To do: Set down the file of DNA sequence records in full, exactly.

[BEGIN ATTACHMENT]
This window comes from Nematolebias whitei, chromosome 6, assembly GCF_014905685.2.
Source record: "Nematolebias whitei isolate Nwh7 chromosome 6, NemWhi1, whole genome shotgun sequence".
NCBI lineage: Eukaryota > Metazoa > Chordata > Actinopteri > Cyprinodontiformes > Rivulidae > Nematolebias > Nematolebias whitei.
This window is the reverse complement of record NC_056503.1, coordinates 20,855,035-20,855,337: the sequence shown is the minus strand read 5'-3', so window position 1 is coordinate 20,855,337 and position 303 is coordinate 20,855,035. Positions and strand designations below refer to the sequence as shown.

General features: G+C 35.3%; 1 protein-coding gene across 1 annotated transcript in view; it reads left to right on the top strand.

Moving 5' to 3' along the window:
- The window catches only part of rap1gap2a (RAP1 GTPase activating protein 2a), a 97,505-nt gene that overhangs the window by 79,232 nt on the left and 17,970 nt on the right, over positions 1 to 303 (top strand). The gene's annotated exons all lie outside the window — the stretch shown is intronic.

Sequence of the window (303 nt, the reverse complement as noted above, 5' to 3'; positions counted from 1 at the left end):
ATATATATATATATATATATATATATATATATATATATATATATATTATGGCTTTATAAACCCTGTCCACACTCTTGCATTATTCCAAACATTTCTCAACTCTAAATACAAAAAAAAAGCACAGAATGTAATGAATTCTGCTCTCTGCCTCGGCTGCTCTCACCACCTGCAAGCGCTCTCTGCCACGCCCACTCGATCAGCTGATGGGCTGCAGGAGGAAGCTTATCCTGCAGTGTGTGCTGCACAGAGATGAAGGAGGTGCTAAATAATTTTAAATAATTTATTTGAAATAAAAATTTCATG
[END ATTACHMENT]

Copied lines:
This window comes from Nematolebias whitei, chromosome 6, assembly GCF_014905685.2.
Source record: "Nematolebias whitei isolate Nwh7 chromosome 6, NemWhi1, whole genome shotgun sequence".
NCBI lineage: Eukaryota > Metazoa > Chordata > Actinopteri > Cyprinodontiformes > Rivulidae > Nematolebias > Nematolebias whitei.
This window is the reverse complement of record NC_056503.1, coordinates 20,855,035-20,855,337: the sequence shown is the minus strand read 5'-3', so window position 1 is coordinate 20,855,337 and position 303 is coordinate 20,855,035. Positions and strand designations below refer to the sequence as shown.

General features: G+C 35.3%; 1 protein-coding gene across 1 annotated transcript in view; it reads left to right on the top strand.

Moving 5' to 3' along the window:
- The window catches only part of rap1gap2a (RAP1 GTPase activating protein 2a), a 97,505-nt gene that overhangs the window by 79,232 nt on the left and 17,970 nt on the right, over positions 1 to 303 (top strand). The gene's annotated exons all lie outside the window — the stretch shown is intronic.

Sequence of the window (303 nt, the reverse complement as noted above, 5' to 3'; positions counted from 1 at the left end):
ATATATATATATATATATATATATATATATATATATATATATATATTATGGCTTTATAAACCCTGTCCACACTCTTGCATTATTCCAAACATTTCTCAACTCTAAATACAAAAAAAAAGCACAGAATGTAATGAATTCTGCTCTCTGCCTCGGCTGCTCTCACCACCTGCAAGCGCTCTCTGCCACGCCCACTCGATCAGCTGATGGGCTGCAGGAGGAAGCTTATCCTGCAGTGTGTGCTGCACAGAGATGAAGGAGGTGCTAAATAATTTTAAATAATTTATTTGAAATAAAAATTTCATG